Jury ends day of deliberations over former lawmaker

Ex-U.S. Rep. William Jefferson and his wife, Andrea, arrive at court last month in Alexandria, Virginia.
Jurors in the corruption trial of former U.S. Rep. William Jefferson of Louisiana ended their second day of deliberations without a verdict Friday, said a spokesman for the U.S. attorney’s office in Alexandria, Virginia.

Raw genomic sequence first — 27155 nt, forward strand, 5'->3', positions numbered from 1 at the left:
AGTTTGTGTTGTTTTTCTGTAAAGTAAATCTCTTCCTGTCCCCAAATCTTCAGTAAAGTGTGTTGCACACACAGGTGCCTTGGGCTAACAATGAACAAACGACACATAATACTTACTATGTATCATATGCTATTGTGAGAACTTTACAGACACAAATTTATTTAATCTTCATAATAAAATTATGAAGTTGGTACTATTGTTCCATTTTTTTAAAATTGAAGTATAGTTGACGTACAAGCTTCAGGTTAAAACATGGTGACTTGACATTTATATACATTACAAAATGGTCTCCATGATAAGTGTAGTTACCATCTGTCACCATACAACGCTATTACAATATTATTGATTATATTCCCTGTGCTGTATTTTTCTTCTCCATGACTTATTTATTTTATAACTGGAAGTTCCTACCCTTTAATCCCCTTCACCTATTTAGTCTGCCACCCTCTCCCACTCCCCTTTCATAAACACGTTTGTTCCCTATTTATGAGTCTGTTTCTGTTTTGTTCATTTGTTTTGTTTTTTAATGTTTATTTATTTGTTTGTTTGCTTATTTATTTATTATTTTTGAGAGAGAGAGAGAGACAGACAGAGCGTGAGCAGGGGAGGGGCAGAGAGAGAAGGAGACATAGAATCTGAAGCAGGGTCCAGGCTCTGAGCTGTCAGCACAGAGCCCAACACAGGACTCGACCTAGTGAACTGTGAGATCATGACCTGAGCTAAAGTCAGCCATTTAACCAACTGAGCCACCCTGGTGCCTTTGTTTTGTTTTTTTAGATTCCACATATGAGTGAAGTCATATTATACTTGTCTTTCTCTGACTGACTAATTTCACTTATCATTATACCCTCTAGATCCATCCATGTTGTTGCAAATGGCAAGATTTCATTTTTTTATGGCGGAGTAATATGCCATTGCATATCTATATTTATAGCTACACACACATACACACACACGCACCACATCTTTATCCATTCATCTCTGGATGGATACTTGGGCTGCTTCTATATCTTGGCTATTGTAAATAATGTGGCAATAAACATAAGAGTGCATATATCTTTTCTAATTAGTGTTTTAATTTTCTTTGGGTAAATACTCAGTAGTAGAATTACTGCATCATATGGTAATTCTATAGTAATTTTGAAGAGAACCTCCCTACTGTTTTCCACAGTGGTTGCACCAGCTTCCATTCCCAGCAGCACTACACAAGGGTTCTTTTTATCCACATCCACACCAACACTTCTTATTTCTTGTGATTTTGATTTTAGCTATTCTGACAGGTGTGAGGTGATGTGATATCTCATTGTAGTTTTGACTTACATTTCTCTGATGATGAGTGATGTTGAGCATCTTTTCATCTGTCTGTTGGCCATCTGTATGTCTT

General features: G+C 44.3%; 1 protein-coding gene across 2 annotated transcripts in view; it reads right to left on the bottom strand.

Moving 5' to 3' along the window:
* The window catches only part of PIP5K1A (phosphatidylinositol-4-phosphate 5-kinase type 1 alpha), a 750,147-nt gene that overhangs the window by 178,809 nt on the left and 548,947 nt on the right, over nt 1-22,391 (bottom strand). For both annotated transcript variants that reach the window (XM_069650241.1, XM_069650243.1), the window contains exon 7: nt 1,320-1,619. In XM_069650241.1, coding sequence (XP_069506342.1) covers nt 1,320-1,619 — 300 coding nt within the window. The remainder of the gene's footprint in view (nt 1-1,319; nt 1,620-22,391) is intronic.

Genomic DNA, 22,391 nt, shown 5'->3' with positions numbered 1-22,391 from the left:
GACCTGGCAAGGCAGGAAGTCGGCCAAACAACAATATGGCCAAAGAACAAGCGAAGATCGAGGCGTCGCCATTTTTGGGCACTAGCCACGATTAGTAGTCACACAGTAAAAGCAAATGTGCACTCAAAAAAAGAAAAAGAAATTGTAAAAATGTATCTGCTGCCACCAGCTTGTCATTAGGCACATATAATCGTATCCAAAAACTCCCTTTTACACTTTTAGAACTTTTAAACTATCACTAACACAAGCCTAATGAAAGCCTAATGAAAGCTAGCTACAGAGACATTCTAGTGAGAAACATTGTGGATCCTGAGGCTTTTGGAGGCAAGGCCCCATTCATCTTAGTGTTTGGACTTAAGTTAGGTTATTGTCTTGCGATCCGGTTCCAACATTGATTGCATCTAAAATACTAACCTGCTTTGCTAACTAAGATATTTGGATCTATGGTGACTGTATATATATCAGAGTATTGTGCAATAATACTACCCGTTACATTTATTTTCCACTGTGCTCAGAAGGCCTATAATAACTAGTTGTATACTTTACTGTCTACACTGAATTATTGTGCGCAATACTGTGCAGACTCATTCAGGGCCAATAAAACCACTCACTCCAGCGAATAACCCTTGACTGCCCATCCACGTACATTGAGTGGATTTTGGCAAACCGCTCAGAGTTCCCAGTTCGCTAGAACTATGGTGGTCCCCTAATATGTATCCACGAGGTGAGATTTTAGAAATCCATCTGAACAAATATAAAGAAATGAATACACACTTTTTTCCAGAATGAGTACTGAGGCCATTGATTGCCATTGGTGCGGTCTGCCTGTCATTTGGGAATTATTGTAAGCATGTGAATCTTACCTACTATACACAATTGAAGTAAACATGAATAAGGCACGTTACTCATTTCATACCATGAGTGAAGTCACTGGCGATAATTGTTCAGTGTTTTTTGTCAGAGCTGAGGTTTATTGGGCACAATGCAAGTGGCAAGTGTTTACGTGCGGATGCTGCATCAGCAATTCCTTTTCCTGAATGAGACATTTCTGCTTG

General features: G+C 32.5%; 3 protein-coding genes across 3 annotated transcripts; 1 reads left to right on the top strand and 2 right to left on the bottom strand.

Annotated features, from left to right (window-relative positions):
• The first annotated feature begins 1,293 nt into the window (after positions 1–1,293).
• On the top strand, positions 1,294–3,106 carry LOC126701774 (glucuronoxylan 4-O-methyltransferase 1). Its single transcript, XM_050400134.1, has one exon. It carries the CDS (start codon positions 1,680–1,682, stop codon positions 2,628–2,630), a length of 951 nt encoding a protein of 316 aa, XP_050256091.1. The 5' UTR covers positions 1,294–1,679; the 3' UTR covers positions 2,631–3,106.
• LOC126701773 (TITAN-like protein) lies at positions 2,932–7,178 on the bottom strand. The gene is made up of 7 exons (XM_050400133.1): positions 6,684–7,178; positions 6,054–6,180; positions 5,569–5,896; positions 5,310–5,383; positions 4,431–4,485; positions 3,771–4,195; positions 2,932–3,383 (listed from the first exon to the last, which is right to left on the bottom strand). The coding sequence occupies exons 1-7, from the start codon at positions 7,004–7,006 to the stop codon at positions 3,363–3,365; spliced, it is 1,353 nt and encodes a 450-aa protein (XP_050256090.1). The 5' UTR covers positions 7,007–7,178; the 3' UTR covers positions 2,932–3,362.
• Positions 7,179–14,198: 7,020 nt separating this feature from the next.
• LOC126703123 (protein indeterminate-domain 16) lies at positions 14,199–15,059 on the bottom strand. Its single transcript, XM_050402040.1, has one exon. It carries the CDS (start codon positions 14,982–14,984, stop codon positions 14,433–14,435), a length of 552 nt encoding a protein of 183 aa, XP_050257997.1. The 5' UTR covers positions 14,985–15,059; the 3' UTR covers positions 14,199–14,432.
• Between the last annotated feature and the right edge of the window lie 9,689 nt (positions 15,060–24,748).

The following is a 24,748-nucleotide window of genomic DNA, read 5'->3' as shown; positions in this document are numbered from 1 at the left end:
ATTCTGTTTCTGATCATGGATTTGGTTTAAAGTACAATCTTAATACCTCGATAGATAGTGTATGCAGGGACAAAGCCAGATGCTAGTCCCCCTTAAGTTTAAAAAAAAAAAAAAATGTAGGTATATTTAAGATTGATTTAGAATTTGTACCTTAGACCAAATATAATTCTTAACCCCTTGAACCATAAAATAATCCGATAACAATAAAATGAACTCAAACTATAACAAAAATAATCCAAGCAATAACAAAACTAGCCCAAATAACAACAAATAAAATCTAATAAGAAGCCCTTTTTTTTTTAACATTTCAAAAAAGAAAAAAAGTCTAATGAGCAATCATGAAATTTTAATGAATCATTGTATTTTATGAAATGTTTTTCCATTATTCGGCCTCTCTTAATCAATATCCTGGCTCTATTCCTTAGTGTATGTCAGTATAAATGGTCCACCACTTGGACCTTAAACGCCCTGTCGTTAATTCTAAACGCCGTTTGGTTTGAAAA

A federal grand jury indicted Jefferson on on corruption charges June 4, 2007, about two years after federal agents said they found $90,000 in his freezer. Authorities said the cash was part of a payment in marked bills from an FBI informant in a transaction captured on video. Closing arguments by defense and prosecution attorneys ended Wednesday. The jury of eight women and four men deliberated for about 3½ hours Thursday and 5½ hours Friday, said Peter Carr, spokesman for the U.S. attorney’s office. The trial began June 16. The jury will resume deliberations Monday morning. Jefferson, 62, was indicted on charges of using his congressional clout between 2001 and 2005 to solicit and receive hundreds of thousands of dollars in bribes for himself and his family in exchange for promoting products and services in Africa, especially Nigeria, and elsewhere. The Democrat pleaded not guilty to 16 counts of racketeering, money laundering, wire fraud, obstruction of justice and violations of the Foreign Corrupt Practices Act. Carr said Jefferson could face a maximum sentence of up to 235 years in prison if convicted. The information on the refrigerated cash, discovered in Jefferson’s Washington home in August 2005, was revealed in an affidavit used to obtain a warrant to search Jefferson’s office in May 2006. Descriptions from the heavily redacted affidavit and pictures of the open freezer show bills wrapped in foil and tucked into frozen food containers, including a box for pie crusts and another for veggie burgers. FBI agents told a judge that the money was part of a $100,000 payment that had been delivered by an informant in the bribery investigation, which led to guilty pleas by a Kentucky businessman and a former Jefferson aide. Jefferson contested the office search before the Supreme Court, contending that he should have been afforded a chance “to segregate privileged legislative materials and shield them from review” before the search warrant was executed. The court refused to settle the dispute. Jefferson, who graduated from Harvard Law School, represented Louisiana’s 2nd Congressional District, which includes most of the New Orleans area. He held office for 18 years, or nine terms, before he lost his House seat in a December election. As representative, he served on the House Ways and Means Committee’s subcommittee on trade and on the Budget Committee, and he co-chaired the caucus on Africa Trade and Investment as well as the caucus on Nigeria.